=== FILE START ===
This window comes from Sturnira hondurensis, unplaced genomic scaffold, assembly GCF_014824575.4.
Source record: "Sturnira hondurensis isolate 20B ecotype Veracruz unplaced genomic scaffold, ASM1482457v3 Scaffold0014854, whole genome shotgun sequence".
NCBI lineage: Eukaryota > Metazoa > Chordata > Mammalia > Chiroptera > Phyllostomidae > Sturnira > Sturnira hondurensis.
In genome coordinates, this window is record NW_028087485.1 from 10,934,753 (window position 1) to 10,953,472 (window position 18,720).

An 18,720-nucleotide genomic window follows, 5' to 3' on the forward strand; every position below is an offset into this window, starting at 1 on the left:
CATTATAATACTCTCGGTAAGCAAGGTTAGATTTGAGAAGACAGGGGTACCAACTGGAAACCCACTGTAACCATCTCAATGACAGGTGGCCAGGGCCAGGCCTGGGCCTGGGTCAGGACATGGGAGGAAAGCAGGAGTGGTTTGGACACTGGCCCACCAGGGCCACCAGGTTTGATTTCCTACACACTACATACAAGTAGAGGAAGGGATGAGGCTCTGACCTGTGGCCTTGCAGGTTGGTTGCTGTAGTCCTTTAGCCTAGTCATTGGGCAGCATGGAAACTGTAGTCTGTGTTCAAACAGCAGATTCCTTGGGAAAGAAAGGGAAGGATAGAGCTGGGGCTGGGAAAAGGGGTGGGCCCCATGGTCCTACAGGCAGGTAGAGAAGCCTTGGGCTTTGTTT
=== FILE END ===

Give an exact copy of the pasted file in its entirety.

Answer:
This window comes from Sturnira hondurensis, unplaced genomic scaffold, assembly GCF_014824575.4.
Source record: "Sturnira hondurensis isolate 20B ecotype Veracruz unplaced genomic scaffold, ASM1482457v3 Scaffold0014854, whole genome shotgun sequence".
NCBI lineage: Eukaryota > Metazoa > Chordata > Mammalia > Chiroptera > Phyllostomidae > Sturnira > Sturnira hondurensis.
In genome coordinates, this window is record NW_028087485.1 from 10,934,753 (window position 1) to 10,953,472 (window position 18,720).

An 18,720-nucleotide genomic window follows, 5' to 3' on the forward strand; every position below is an offset into this window, starting at 1 on the left:
CATTATAATACTCTCGGTAAGCAAGGTTAGATTTGAGAAGACAGGGGTACCAACTGGAAACCCACTGTAACCATCTCAATGACAGGTGGCCAGGGCCAGGCCTGGGCCTGGGTCAGGACATGGGAGGAAAGCAGGAGTGGTTTGGACACTGGCCCACCAGGGCCACCAGGTTTGATTTCCTACACACTACATACAAGTAGAGGAAGGGATGAGGCTCTGACCTGTGGCCTTGCAGGTTGGTTGCTGTAGTCCTTTAGCCTAGTCATTGGGCAGCATGGAAACTGTAGTCTGTGTTCAAACAGCAGATTCCTTGGGAAAGAAAGGGAAGGATAGAGCTGGGGCTGGGAAAAGGGGTGGGCCCCATGGTCCTACAGGCAGGTAGAGAAGCCTTGGGCTTTGTTT